For me, it is getting time to stop searching and to start building. From one unschooled architect to a group of others, I clumsily arrange my building supplies and think of you who are surveying the same sort of chaos. You can do this. I can do this. It is likely to be slow, messy and less polished than the normal building process, but it will happen. It must, because the Homes we build are those that will bring comfort, familiarity and love to others in our lives now and in the future. Our own foundations must be poured and passed on.


In My Hometown

I have been doing a lot of packing boxes, planning, saying goodbye, unpacking boxes, painting and arranging. I have not, however, been doing a lot of blogging.

Here I am, back in my sunny hometown, in my husband’s condo that I haven’t quite learned to call “ours” yet, trying to let it sink in that life has significantly changed yet again!

I have been in a strange space the last month or so – I have been anxious. The anxiety phases come and go in waves, and perhaps always will to some degree, but this was rounding the corner into depression. I blame clouds, rain and a lack of blogging to some degree. I also believe that your body knows more than your mind at times. The anxiety was getting my attention and informing my brain that it was time to go home. Time to soak in the love of those I know best. Time for the comfort of the old and familiar. In other words, the place that once felt overwhelming is the place that is now offering security and freedom. I need those that knew her; those that know me better than I do. I can’t do it alone. The choice to go home was made more certain by the fact that everything allowing it to be possible presented itself to us without our even trying.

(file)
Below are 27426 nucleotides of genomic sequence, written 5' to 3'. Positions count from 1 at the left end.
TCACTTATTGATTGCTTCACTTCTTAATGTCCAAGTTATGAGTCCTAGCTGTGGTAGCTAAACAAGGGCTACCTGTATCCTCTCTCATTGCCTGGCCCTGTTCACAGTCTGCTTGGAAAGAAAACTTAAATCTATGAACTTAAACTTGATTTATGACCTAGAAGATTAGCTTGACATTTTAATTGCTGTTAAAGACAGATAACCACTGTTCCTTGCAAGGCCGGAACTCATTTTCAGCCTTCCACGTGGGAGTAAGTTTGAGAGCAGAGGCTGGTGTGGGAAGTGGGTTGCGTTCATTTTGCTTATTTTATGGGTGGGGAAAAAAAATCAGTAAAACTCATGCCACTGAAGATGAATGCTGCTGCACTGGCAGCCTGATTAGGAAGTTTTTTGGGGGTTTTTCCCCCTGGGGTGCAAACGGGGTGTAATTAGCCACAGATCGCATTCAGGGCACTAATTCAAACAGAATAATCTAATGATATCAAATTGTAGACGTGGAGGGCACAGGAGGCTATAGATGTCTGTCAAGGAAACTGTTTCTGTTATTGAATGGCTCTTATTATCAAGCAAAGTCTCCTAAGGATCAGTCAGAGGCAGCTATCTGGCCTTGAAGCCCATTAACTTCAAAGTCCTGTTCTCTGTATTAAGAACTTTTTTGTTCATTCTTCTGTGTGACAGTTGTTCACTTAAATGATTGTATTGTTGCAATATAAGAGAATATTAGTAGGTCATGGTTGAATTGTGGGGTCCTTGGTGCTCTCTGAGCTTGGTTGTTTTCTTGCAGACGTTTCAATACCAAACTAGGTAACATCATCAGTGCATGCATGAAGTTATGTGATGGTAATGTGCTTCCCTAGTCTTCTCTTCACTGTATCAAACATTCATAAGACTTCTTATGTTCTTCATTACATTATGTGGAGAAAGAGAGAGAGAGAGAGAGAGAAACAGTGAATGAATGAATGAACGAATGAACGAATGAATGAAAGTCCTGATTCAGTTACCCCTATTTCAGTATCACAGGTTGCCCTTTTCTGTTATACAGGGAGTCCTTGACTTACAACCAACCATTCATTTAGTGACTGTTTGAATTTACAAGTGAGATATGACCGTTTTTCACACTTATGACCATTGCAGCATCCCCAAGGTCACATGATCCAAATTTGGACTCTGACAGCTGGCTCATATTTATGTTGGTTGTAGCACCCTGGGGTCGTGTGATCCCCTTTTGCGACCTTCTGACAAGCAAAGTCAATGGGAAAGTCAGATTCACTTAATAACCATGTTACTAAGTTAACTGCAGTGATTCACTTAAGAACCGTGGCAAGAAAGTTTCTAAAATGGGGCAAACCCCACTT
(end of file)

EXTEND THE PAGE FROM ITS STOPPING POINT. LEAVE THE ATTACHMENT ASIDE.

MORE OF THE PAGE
This move has been big for us. It meant leaving a beautiful place, amazing people and the ocean. It meant a two-day road trip through the mountains (beautiful). It meant Adam starting a new job again. It meant a huge lifestyle change (did I mention I filled up with gas about once a month on the island?). It meant gaining many friends and family. It meant entering back into the “real world” where the absence of my mom is felt more directly. It meant a salad of amazing, tough, precious things.

My first few days following the move were characterized by the aforementioned anxiety, but weight is slowly being peeled from my shoulders and I am realizing that I am safe – that I really am home even though the city and I are both different than two years ago. Though it was heartache-y to leave the island and our incredible people there, it feels right and good to be here.

Thank you, island friends, for being everything I needed the past couple years and still do. Thank you, home faces, for making this feel like the place we should be. Adam and I have constantly been in conversation about how lucky we are to be surrounded by such people wherever we are. We feel incredibly spoiled by the richness of our friendships.

So, cue Ty Pennington… “MOVE. THAT. BUS!!”

Just kidding.

Hopefully this marks the return to a more frequent blogging habit, thanks for sticking with me!